(Bloomberg) -- The head of the Justice Department’s antitrust division is sticking to his position about how to protect competition from mergers that may harm consumers despite suffering a bruising defeat this week, according to a person familiar with his thinking.
Makan Delrahim is maintaining his view that the Justice Department should require companies to sell assets to fix anticompetitive harm from deals like AT&T Inc.’s takeover of Time Warner Inc., said the person. In his view, that approach ensures markets determine the prices that consumers pay, the person said.
President Donald Trump’s choice for the powerful post suffered the most significant loss of his career after a federal judge Tuesday roundly slapped down his high-stakes gamble to block the Time Warner deal. And his job will get tougher as companies including Comcast Corp. jockey to take advantage of the decision to get big deals done, sparking expectations of a merger wave.
As he left the E. Barrett Prettyman Courthouse in downtown Washington after the AT&T decision, Delrahim said he hadn’t changed his mind that challenging the Time Warner takeover was the right move.
"I’ve taken an oath to uphold competition," he told reporters. "We’re going to take a review of the opinion and take the next steps as necessary."
Even with the loss, Delrahim, 48, is winning praise for taking an aggressive stand on mergers between companies that don’t compete directly, also known as vertical tie-ups.
“Makan Delrahim deserves credit for his willingness to litigate a vertical merger, something no other enforcer, Republican or Democrat, has been willing to do for decades,” said Michael Kades, a former Federal Trade Commission lawyer who’s now at the Washington Center for Equitable Growth, a think tank. "The question is whether Makan and the antitrust division will maintain that courage."
The Justice Department now needs to decide whether to appeal the ruling.
"Losing a case hurts, but the Justice Department is playing a very long game," said Tim Wu, a professor at Columbia Law School. "It is obvious to most observers that economic concentration is at historic levels, and that is the antitrust’s job to deal with."
Delrahim was a deputy in the White House Counsel’s Office when President Trump picked him last year to lead the antitrust division. Before entering the White House, he was a lawyer with Brownstein Hyatt Farber Schreck LLP. He joined the Justice Department just as AT&T was nearing the end of the antitrust investigation into its $85 billion agreement to buy Time Warner, owner of CNN and HBO.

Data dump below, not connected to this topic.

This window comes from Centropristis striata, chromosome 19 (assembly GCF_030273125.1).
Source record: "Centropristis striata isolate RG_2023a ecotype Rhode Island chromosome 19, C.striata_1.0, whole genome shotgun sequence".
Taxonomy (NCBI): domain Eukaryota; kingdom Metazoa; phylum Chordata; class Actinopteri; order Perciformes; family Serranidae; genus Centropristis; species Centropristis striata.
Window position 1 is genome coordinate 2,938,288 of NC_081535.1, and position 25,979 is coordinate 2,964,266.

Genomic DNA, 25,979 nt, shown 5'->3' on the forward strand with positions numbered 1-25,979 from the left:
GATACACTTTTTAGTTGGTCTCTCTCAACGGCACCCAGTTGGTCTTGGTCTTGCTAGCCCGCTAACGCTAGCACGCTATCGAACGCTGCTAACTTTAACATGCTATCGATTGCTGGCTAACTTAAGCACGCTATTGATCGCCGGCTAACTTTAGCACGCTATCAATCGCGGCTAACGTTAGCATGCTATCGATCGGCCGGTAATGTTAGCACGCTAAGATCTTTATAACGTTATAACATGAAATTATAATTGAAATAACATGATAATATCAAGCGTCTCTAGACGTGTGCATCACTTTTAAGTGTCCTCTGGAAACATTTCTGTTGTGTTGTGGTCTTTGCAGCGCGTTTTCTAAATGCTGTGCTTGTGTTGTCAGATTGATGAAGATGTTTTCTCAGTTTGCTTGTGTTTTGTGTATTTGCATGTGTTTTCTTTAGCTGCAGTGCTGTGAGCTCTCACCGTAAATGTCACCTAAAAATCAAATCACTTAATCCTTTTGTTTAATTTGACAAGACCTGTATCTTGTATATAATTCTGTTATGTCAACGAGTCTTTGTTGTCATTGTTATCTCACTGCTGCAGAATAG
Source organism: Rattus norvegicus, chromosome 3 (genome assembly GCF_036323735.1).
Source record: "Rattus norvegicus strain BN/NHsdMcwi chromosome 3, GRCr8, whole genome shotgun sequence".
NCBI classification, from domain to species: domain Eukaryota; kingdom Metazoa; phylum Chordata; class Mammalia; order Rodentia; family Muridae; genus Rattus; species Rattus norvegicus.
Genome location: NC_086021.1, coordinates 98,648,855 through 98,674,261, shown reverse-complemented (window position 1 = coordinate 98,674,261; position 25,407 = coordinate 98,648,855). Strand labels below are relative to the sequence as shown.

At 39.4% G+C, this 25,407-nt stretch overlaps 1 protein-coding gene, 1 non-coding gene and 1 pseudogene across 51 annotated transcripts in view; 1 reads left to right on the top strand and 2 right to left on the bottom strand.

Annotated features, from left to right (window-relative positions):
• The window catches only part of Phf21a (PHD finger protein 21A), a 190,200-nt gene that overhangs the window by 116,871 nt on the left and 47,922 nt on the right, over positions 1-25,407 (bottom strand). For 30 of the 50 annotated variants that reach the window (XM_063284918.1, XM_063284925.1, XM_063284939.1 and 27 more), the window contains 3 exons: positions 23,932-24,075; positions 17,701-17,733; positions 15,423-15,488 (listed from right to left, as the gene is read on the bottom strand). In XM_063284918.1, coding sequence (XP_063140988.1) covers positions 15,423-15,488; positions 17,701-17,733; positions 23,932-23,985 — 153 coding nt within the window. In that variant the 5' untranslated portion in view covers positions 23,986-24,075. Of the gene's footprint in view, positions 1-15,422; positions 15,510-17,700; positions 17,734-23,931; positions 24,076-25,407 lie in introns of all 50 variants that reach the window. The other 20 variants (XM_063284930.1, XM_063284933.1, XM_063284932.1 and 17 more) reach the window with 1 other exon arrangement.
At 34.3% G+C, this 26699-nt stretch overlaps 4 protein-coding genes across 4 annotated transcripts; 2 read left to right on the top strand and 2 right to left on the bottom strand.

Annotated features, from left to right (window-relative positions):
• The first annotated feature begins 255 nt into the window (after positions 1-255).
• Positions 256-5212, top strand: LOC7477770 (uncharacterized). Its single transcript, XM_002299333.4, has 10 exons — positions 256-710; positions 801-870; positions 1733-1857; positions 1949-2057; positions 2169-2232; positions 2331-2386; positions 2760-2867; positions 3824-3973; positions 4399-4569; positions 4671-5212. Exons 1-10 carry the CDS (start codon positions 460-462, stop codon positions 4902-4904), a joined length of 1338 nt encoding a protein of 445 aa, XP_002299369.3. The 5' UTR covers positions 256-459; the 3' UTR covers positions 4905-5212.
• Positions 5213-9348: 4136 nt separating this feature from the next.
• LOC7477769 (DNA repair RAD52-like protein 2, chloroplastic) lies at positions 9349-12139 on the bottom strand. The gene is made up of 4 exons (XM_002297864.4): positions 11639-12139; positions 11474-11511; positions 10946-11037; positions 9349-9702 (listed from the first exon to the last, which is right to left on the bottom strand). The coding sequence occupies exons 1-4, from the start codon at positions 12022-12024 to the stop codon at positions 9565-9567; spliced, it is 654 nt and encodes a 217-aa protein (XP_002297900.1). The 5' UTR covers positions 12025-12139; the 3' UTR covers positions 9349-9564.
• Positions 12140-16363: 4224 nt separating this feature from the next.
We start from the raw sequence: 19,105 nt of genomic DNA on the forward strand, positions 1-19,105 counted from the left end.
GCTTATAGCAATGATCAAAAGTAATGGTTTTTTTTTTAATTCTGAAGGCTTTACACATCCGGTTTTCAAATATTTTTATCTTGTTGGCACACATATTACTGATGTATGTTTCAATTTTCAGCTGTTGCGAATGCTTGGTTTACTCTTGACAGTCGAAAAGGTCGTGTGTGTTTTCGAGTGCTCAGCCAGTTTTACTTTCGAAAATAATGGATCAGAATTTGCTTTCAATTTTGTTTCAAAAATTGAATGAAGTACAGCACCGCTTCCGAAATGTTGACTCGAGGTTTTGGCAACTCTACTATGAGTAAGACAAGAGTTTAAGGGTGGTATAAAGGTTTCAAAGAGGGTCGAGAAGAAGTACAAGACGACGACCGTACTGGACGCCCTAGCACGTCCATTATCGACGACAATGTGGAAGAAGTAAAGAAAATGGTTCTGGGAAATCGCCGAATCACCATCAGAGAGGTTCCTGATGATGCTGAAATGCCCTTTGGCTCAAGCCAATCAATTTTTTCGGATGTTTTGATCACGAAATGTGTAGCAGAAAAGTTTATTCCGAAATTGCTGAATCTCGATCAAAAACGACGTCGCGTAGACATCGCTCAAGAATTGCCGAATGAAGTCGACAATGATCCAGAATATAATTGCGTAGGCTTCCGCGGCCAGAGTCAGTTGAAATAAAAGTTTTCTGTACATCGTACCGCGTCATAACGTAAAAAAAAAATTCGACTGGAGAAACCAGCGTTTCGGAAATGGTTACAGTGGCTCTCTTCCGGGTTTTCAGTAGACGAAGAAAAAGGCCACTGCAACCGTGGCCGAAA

It was a deal widely expected to win approval just like an earlier merger that united a pay-TV distributor with a content company: Comcast’s takeover of NBCUniversal in 2011. Both deals were unique in that they didn’t combine direct competitors, but brought together companies operating in different parts of the pay-TV supply chain.
These vertical deals have historically received a light touch from enforcers because they didn’t reduce the number of firms competing. When there were concerns about competition, such as when Comcast bought NBC, they were dealt with by imposing conditions on how a company operated. In Comcast’s case, that meant ensuring that online video competitors to Comcast could get access to NBC content.
Delrahim threw out that playbook in a November speech at the National Press Club in downtown Washington. Before a room packed with antitrust lawyers, he said putting conditions on companies turned competition enforcers into regulators who must then monitor compliance with settlement terms.
Instead, he said, companies would have to sell businesses to address threats to competition. Less than a week later, the Justice Department sued AT&T after Chief Executive Officer Randall Stephenson balked at Delrahim’s request that he sell either DirecTV or Turner Broadcasting to get the deal done.
After a six-week trial, U.S. District Judge Richard Leon sided with AT&T, rejecting the core of the government’s case and assailing its expert witness, economist Carl Shapiro, as unreliable and lacking credibility.
Delrahim will certainly take the decision into consideration when evaluating the next vertical deal, said Logan Breed, an antitrust lawyer at Hogan Lovells in Washington.
"They need to decide whether they go to the mat or not," Breed said. "They may very well be more gun-shy next time."
But others don’t expect the AT&T decision to lead to a pull-back in enforcement of vertical mergers.
"Some are going to take the view that this means the floodgates are open for vertical mergers," said economist Steven Salop, a professor at Georgetown University. "I doubt that will be the case."
Delrahim may take solace from the Justice Department’s record of bouncing back from defeat. The government lost its effort to block Oracle Corp.’s acquisition of PeopleSoft Inc. in 2004, leading to a dry spell of merger litigation that many attributed to fear of losing another case. Then, under President Barack Obama, the antitrust division focused on becoming "litigation ready" when investigating deals, spawning an unbroken record of high-profile merger blocks until this week.
Still, none of the division’s chiefs under Obama sued to block a vertical deal. That makes Delrahim an outlier who is willing to take on a fight.
"I can’t criticize anybody for taking a risk in an area where it’s been a long time coming for the government to step in and up its game," said Gene Kimmelman a former U.S. antitrust official and president of the consumer advocacy group Public Knowledge in Washington. "It’s going to take time to see whether Delrahim’s enforcement practices remain consistent and forceful enough to vindicate his vision of promoting competition."
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